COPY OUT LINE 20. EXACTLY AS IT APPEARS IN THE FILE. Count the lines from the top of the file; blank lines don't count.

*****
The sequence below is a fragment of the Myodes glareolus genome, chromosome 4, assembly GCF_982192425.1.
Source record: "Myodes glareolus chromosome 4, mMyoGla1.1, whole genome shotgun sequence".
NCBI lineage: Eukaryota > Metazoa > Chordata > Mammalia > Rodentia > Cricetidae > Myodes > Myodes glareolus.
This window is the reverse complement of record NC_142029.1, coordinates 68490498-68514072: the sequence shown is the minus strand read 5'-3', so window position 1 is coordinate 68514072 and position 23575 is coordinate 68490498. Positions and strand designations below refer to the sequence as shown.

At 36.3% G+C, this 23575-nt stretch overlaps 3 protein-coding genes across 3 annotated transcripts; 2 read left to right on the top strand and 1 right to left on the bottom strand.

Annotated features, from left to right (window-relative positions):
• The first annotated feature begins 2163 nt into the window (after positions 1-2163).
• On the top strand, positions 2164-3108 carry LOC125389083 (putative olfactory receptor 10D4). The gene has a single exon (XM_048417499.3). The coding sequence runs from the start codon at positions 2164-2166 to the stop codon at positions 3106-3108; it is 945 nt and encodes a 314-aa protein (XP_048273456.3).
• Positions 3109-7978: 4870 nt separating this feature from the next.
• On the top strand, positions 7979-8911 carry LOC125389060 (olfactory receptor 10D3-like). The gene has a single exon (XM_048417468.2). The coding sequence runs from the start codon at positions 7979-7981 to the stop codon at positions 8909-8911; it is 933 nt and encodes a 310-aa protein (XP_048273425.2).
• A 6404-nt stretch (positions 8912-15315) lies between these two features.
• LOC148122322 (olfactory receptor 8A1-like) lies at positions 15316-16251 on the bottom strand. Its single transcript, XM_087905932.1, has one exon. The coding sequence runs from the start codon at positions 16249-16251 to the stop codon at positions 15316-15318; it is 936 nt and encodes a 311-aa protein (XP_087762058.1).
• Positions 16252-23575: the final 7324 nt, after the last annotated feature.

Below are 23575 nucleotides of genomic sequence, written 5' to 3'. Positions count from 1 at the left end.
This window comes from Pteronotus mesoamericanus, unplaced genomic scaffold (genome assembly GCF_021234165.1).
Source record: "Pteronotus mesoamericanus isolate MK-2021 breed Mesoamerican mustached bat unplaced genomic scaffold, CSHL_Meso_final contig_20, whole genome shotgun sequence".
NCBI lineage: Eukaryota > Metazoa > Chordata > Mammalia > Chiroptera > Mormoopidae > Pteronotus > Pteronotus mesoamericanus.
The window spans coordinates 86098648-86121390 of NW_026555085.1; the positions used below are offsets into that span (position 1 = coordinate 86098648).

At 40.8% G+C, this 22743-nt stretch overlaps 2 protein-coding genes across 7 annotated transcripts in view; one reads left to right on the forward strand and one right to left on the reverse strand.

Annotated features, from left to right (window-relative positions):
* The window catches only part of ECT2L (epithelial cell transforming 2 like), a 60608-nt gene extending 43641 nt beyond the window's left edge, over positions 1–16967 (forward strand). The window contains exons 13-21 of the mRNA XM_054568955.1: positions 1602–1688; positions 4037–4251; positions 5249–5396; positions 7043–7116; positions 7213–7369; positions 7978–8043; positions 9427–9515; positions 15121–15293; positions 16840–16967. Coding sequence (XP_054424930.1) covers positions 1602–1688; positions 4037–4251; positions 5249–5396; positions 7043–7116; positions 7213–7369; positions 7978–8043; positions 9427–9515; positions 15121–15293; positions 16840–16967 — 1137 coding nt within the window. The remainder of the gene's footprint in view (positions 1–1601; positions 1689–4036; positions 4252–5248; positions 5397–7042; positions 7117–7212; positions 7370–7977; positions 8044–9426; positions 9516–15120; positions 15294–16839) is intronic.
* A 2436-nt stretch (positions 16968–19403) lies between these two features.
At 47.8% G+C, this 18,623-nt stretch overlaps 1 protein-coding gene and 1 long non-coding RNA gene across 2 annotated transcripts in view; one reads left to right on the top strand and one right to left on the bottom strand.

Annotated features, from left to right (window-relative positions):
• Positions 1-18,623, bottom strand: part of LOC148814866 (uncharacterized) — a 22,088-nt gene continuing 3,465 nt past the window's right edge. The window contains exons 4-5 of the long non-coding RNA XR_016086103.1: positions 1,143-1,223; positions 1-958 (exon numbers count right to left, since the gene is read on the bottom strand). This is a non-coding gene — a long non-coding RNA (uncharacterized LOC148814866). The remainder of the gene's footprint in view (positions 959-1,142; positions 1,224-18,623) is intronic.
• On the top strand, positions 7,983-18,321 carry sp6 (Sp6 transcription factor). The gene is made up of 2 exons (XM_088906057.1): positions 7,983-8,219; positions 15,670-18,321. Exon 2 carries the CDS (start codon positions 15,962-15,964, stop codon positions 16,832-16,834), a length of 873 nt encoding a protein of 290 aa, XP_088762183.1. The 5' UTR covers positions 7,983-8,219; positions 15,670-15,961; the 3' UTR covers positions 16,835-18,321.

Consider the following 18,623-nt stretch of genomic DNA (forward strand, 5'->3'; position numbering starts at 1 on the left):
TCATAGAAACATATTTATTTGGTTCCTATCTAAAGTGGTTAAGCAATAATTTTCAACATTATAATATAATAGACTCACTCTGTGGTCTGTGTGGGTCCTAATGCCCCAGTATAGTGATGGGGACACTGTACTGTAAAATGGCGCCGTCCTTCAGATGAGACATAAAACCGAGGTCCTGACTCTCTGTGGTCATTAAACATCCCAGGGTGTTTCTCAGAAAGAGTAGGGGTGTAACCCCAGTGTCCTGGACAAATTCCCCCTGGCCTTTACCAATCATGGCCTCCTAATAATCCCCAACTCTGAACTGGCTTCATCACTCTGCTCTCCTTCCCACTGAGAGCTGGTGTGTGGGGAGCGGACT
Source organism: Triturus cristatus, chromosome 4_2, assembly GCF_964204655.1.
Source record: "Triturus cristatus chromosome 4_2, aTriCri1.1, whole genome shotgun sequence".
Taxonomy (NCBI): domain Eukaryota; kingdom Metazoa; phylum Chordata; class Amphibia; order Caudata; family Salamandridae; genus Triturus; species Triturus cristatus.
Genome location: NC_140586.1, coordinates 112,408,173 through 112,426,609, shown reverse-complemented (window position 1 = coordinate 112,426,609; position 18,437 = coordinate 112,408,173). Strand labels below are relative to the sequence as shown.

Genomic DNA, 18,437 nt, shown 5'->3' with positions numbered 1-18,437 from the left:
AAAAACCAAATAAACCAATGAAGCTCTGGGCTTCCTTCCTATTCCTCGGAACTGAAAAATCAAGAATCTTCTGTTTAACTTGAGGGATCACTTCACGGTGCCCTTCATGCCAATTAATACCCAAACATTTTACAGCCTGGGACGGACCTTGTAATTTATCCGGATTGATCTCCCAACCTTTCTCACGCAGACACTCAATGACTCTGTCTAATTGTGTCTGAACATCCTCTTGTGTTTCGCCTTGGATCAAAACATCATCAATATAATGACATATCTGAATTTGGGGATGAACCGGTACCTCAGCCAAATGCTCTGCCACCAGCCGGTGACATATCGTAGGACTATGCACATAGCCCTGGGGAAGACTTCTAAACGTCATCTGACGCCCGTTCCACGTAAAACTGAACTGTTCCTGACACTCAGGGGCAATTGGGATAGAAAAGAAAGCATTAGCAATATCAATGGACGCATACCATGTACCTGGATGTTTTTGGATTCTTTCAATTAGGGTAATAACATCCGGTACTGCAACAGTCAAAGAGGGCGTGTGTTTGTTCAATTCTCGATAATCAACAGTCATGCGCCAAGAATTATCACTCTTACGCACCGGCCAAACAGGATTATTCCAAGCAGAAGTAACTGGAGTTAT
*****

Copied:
Annotated features, from left to right (window-relative positions):